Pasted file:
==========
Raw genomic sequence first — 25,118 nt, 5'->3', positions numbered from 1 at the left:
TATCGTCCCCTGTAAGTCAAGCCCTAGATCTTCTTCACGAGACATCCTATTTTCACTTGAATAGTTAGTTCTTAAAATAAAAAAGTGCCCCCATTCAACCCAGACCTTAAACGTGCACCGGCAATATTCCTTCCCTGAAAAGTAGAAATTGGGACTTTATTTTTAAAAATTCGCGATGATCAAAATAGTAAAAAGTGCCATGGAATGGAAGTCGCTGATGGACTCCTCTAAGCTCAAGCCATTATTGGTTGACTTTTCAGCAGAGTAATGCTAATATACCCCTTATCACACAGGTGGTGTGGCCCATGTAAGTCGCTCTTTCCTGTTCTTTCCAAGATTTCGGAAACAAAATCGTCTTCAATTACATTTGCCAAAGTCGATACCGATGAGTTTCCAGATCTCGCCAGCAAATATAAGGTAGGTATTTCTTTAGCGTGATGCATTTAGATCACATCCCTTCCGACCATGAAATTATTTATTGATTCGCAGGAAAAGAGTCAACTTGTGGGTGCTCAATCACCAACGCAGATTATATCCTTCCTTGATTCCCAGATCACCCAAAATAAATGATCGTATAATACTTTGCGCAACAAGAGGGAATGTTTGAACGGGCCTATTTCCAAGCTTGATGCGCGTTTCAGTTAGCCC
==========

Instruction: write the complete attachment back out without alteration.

Raw genomic sequence first — 25,118 nt, 5'->3', positions numbered from 1 at the left:
TATCGTCCCCTGTAAGTCAAGCCCTAGATCTTCTTCACGAGACATCCTATTTTCACTTGAATAGTTAGTTCTTAAAATAAAAAAGTGCCCCCATTCAACCCAGACCTTAAACGTGCACCGGCAATATTCCTTCCCTGAAAAGTAGAAATTGGGACTTTATTTTTAAAAATTCGCGATGATCAAAATAGTAAAAAGTGCCATGGAATGGAAGTCGCTGATGGACTCCTCTAAGCTCAAGCCATTATTGGTTGACTTTTCAGCAGAGTAATGCTAATATACCCCTTATCACACAGGTGGTGTGGCCCATGTAAGTCGCTCTTTCCTGTTCTTTCCAAGATTTCGGAAACAAAATCGTCTTCAATTACATTTGCCAAAGTCGATACCGATGAGTTTCCAGATCTCGCCAGCAAATATAAGGTAGGTATTTCTTTAGCGTGATGCATTTAGATCACATCCCTTCCGACCATGAAATTATTTATTGATTCGCAGGAAAAGAGTCAACTTGTGGGTGCTCAATCACCAACGCAGATTATATCCTTCCTTGATTCCCAGATCACCCAAAATAAATGATCGTATAATACTTTGCGCAACAAGAGGGAATGTTTGAACGGGCCTATTTCCAAGCTTGATGCGCGTTTCAGTTAGCCC